Pre-trial detention continued to be imposed widely. Impunity persisted for past crimes; human rights defenders investigating such crimes received death threats. Sexual and reproductive health services were difficult to access in rural areas and objectors to providing abortion continued to obstruct access to legal abortions.
The Monitoring System for Recommendations (SIMORE), which since December 2016 has collected information on Uruguay’s implementation of recommendations by international bodies, still had no effective mechanism for civil society participation. There had yet to be full implementation of the Inter-institutional Network for the Elaboration of Reports and Monitoring of the Implementation of Recommendations and Observations in the Field of Human Rights, also established in 2016.
The National Human Rights Institute, through the National Mechanism for the Prevention of Torture, continued to document and report human rights violations in prisons, including overcrowding and access to health services and education.
Pre-trial detention continued to be imposed in the majority of cases and conditional releases pending trial were often denied.
A proposed amendment to the Code on Children and Adolescents threatened to increase the proportion of cases subject to mandatory pre-trial detention and eliminate time limits for such detentions, endangering the rights of young people in the juvenile penal system.
People with psychosocial disabilities continued to be held against their will and in isolation in psychiatric institutions.
Economic, social and cultural rights
The UN Committee on Economic, Social and Cultural Rights made several recommendations to Uruguay including increasing the direct applicability of these rights in the judicial system; strengthening legislation against discrimination; adopting a law on mental health in line with international standards; approving the comprehensive bill against gender-based violence; and ensuring the right to work for persons with disabilities.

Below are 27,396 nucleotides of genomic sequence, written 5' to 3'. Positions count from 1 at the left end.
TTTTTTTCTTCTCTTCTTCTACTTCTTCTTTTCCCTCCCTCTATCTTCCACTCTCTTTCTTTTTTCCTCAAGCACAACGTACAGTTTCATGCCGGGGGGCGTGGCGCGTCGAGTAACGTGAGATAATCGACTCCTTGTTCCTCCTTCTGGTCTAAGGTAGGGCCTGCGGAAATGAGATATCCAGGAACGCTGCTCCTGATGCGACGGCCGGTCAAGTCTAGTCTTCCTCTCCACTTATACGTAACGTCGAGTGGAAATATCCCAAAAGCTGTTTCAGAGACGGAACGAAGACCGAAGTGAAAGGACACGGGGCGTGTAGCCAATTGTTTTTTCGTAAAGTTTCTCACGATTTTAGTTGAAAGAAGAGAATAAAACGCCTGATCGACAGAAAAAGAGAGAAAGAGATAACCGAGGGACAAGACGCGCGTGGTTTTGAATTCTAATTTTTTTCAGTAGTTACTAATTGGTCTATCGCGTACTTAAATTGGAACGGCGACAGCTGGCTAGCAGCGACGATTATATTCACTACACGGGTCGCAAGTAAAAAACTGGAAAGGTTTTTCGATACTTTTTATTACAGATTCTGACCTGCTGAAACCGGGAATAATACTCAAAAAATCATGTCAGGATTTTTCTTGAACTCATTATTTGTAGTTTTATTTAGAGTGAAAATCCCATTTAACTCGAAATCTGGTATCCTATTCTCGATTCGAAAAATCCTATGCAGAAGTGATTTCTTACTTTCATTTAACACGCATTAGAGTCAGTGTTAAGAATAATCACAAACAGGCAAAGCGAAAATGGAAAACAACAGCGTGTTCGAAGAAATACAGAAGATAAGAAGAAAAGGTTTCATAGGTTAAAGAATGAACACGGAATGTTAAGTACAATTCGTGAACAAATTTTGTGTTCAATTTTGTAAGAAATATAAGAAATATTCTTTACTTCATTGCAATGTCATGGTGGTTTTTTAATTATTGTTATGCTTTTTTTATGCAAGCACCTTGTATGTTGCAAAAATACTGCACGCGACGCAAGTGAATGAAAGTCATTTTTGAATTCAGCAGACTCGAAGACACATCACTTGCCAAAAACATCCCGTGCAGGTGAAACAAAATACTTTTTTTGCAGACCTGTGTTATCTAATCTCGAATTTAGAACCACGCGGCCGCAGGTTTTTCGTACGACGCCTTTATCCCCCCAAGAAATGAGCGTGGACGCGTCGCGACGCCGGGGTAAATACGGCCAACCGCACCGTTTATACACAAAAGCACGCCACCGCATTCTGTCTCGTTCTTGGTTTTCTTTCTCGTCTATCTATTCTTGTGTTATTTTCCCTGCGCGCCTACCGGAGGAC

In February, human rights defenders investigating human rights violations that occurred during the military regime (1973-1985) reported receiving death threats; the sources of these threats were not investigated. In May, human rights defenders denounced these threats at a hearing before the Inter-American Commission on Human Rights, which the Uruguayan authorities did not attend.
The national Working Group on Truth and Justice, implemented in 2015, had not achieved concrete results regarding reparations for victims of past crimes under international law.
In October, the Supreme Court ruled that statutory limitations apply to crimes against humanity, hindering victims’ access to justice, and preventing the prosecution of those suspected of criminal responsibility.
Rights of lesbian, gay, bisexual, transgender and intersex people
There remained no comprehensive anti-discrimination policy protecting LGBTI people from violence in schools and public spaces and ensuring their access to health services.
Violence against women AND GIRLS
There were 27 femicides between January and November, according to official data. The adoption and implementation of a comprehensive law against gender-based violence, as part of Uruguay’s 2016-2019 Action Plan on gender-based violence, was still pending.
Sexual and reproductive rights
The lack of public policies to ensure access to health services in rural areas continued and access to sexual and reproductive health services in these areas remained limited.
Obstacles to accessing abortions persisted due to a lack of regulation of conscientious objection by physicians and other health personnel.
High rates of child and adolescent pregnancy continued, due in part to the absence of adequate sexual and reproductive health services and information to prevent unplanned pregnancies.